Told ya this weather would get active and present challenges. With extensive cloud cover Saturday, Little Rock managed to hit the mid 70s and that's close to a record high. Can you imagine if we had some sun? Temperatures would have likely soared to 80. Amazing stuff considering the air heading our way for the next few days. Temperature highs will likely drop 30-35 degrees.
Now onto the precipitation challenges. At this time, I still don't think any major ice or snow storm will affect Arkansas. However, as we all know, it does not take much frozen precipitation to cause problems on the roads. I'll explain all the chances below using the European model and the North American Model (NAM)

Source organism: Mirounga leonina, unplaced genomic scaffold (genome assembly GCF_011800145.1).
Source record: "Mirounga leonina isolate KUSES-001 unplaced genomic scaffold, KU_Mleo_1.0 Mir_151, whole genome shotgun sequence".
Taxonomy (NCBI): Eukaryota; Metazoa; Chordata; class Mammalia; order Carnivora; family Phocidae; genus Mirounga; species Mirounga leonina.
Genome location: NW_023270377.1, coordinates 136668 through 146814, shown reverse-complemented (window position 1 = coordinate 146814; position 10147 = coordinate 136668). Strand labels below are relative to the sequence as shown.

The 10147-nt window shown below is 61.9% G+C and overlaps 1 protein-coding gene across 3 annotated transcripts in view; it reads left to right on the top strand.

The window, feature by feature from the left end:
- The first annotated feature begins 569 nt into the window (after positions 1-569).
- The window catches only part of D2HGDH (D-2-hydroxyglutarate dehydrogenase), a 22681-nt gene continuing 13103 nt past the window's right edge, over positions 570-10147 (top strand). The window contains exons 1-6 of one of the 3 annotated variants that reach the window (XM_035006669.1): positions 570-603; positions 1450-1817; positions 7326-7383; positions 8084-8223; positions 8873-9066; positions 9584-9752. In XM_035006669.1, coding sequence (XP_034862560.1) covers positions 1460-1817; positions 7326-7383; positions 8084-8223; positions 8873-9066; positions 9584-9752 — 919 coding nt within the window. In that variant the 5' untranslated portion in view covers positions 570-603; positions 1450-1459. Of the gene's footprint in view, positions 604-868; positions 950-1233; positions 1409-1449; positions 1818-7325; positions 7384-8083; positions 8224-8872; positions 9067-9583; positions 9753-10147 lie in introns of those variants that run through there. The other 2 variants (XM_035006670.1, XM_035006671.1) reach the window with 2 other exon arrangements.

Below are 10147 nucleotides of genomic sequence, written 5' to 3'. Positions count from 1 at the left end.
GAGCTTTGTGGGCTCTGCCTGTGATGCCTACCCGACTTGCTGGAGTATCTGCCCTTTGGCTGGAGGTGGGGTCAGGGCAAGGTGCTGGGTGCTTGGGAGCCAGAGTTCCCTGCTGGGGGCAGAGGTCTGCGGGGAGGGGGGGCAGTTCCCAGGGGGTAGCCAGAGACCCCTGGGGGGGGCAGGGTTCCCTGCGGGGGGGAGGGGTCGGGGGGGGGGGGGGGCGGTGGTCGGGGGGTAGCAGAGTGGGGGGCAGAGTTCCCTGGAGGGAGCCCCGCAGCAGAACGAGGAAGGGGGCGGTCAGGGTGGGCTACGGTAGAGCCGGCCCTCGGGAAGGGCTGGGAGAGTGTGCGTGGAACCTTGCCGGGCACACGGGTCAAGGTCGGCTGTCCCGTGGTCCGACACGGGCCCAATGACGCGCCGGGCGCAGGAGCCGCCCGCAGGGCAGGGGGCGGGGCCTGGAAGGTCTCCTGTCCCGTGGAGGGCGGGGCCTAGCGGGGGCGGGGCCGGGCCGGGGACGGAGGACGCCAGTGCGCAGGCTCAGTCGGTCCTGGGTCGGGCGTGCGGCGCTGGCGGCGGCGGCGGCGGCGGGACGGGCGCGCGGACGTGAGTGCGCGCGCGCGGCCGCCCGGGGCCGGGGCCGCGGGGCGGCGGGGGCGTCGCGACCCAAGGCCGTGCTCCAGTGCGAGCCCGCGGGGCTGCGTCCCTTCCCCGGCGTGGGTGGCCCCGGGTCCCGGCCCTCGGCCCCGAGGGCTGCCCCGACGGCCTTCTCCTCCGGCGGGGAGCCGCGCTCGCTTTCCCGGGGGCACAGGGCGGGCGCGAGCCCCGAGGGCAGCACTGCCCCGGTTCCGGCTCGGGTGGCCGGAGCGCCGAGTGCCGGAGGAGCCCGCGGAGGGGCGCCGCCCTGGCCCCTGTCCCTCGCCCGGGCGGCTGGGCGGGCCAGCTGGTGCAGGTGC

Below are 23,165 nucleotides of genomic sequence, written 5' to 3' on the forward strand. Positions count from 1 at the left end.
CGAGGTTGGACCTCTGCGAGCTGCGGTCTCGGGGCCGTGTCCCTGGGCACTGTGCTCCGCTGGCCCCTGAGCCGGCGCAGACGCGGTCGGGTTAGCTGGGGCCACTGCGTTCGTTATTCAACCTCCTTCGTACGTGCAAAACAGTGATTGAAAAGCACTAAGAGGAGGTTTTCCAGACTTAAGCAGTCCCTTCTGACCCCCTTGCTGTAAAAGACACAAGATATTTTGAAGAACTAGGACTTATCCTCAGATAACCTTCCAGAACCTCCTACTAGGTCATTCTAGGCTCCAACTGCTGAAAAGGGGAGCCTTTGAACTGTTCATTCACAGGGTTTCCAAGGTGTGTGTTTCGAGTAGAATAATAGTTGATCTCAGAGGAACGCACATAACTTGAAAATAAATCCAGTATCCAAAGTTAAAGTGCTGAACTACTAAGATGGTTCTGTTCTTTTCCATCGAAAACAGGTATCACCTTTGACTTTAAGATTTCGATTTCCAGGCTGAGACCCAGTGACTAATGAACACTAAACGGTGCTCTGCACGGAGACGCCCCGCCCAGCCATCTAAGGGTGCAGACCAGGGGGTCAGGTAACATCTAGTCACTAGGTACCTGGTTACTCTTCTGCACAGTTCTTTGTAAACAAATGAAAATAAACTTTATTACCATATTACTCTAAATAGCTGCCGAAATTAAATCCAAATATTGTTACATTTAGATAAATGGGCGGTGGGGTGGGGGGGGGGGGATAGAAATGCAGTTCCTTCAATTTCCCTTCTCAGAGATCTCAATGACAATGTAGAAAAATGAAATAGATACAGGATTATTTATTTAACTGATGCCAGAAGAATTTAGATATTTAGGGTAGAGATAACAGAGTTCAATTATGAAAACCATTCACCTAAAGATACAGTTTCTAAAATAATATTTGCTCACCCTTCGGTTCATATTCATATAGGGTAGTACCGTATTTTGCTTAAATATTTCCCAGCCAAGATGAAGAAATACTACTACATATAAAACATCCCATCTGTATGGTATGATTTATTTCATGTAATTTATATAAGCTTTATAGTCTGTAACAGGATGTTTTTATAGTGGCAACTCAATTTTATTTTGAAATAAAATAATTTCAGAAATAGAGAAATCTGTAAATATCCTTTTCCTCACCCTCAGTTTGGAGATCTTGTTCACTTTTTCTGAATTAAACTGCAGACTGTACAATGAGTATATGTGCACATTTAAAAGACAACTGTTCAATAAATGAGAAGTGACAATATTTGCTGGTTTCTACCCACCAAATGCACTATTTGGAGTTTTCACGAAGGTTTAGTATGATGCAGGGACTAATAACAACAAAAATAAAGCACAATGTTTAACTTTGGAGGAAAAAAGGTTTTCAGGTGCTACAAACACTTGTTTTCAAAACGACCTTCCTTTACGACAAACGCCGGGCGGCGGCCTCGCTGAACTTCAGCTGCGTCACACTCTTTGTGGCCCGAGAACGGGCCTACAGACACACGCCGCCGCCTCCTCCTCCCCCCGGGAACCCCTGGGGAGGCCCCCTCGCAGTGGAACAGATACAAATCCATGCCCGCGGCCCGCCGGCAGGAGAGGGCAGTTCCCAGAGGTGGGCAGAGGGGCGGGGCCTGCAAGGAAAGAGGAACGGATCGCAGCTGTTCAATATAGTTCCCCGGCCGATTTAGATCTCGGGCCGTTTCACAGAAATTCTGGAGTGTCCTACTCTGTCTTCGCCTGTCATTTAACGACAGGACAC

Also, I tweeted an image of the Canadian model Friday. It was valid 10 days down the road. I thought it had lost its mind forecasting the dramatic plunge of arctic air. While such an EXTREME solution may be unlikely, it may be onto something. Remember the stratospheric warming event I blogged about a week or so ago? Well the lag time between that and having an effect on our weather would give the Canadian model some credibility. Also, the American GFS and the European model also show an arctic intrusion into the United States. I'll explain it all in the maps below.
|Again, it 's more of the same just 24 hours later at noon Tuesday. It's southeastern Arkansas which stands a chance for some precipitation.|
|In my opinion, the NAM has been horrible this winter, but I thought I would show this to you valid Tuesday at 3 PM. The precipitation shield is further north into central Arkansas. This COULD be a little icy, but other models keep us dry.|